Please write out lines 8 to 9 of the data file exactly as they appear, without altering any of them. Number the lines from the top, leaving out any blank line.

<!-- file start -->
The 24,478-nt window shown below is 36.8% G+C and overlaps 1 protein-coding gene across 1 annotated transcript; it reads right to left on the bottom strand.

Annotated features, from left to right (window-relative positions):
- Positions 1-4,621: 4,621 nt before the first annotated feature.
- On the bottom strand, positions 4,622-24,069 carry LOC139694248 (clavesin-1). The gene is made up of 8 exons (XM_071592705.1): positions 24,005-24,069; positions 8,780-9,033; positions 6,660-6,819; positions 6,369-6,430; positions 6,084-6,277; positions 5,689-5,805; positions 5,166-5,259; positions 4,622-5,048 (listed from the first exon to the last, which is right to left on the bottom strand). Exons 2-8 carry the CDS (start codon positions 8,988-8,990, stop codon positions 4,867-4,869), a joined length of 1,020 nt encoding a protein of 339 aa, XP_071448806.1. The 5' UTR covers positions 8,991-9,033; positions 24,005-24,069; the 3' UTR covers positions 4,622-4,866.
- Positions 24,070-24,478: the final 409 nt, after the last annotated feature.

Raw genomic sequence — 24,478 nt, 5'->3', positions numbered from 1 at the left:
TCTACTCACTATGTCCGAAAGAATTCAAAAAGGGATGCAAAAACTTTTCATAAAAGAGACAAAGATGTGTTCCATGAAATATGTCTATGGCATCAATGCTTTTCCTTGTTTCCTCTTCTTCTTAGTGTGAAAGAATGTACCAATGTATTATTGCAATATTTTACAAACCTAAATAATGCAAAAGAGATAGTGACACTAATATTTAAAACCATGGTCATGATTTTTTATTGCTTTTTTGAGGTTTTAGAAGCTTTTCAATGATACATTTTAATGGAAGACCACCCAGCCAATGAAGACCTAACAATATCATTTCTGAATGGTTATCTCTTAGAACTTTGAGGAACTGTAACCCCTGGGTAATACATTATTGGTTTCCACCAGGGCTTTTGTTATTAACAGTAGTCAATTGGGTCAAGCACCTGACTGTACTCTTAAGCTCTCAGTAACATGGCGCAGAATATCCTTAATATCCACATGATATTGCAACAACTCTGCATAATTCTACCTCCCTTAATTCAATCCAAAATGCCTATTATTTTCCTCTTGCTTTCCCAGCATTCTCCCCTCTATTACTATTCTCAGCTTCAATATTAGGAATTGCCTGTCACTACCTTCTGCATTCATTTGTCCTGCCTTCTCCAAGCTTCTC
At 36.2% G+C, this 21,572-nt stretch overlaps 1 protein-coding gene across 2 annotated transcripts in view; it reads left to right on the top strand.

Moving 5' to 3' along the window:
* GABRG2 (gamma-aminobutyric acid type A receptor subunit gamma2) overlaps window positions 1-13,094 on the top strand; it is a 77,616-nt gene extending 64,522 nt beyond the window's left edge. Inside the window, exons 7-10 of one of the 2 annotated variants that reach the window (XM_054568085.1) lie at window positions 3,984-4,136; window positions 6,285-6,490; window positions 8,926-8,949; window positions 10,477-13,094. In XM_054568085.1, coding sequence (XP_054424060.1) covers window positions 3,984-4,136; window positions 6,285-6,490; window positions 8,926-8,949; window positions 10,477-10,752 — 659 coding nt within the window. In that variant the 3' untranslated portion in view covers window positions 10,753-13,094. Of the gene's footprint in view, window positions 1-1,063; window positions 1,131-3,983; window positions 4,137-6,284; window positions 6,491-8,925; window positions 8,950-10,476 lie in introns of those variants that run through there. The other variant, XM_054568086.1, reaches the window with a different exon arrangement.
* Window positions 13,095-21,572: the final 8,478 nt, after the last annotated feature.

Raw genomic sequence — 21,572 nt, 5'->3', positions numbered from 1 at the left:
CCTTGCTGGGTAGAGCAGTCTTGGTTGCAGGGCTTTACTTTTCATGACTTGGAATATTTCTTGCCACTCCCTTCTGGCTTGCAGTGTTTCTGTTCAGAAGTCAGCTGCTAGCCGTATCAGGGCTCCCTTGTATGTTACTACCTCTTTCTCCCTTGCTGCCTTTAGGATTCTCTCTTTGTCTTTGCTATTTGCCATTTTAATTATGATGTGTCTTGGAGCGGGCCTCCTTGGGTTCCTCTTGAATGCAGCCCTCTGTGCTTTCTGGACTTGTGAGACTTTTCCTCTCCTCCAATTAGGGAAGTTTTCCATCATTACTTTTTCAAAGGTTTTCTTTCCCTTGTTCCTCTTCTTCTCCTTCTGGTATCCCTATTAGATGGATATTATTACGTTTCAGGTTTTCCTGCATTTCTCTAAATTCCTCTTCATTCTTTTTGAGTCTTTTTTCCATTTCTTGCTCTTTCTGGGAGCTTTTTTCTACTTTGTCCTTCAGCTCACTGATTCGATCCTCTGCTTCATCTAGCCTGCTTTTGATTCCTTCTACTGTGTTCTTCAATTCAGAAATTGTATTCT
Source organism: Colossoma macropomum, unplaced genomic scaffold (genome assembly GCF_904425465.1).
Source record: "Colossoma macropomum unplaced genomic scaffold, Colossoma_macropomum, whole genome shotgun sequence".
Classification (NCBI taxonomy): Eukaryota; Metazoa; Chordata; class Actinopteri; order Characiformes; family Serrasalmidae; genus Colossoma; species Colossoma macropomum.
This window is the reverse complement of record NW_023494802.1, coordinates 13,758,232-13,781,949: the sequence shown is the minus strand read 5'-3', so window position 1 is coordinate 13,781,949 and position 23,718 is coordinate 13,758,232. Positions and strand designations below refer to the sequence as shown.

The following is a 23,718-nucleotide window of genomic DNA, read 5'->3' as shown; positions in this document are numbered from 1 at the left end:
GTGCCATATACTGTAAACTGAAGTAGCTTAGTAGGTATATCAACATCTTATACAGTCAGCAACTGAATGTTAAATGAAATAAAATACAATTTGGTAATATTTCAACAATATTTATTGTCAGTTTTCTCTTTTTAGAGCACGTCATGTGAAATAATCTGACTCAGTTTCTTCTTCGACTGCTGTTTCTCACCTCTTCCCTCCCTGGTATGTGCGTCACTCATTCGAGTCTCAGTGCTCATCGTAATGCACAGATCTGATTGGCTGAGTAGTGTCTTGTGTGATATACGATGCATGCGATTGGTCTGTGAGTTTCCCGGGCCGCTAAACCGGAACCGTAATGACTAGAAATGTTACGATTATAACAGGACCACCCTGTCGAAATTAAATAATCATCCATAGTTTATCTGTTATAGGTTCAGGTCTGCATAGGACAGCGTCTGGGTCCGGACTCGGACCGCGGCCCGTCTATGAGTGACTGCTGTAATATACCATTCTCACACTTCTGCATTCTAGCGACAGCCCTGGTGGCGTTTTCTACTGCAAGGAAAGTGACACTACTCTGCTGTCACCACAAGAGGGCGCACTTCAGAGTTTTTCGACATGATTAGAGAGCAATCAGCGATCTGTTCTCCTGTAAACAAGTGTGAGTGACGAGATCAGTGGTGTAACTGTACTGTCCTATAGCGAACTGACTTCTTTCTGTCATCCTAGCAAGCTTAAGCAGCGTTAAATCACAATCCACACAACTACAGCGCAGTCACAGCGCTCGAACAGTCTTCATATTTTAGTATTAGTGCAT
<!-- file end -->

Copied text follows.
At 36.2% G+C, this 21,572-nt stretch overlaps 1 protein-coding gene across 2 annotated transcripts in view; it reads left to right on the top strand.

Moving 5' to 3' along the window: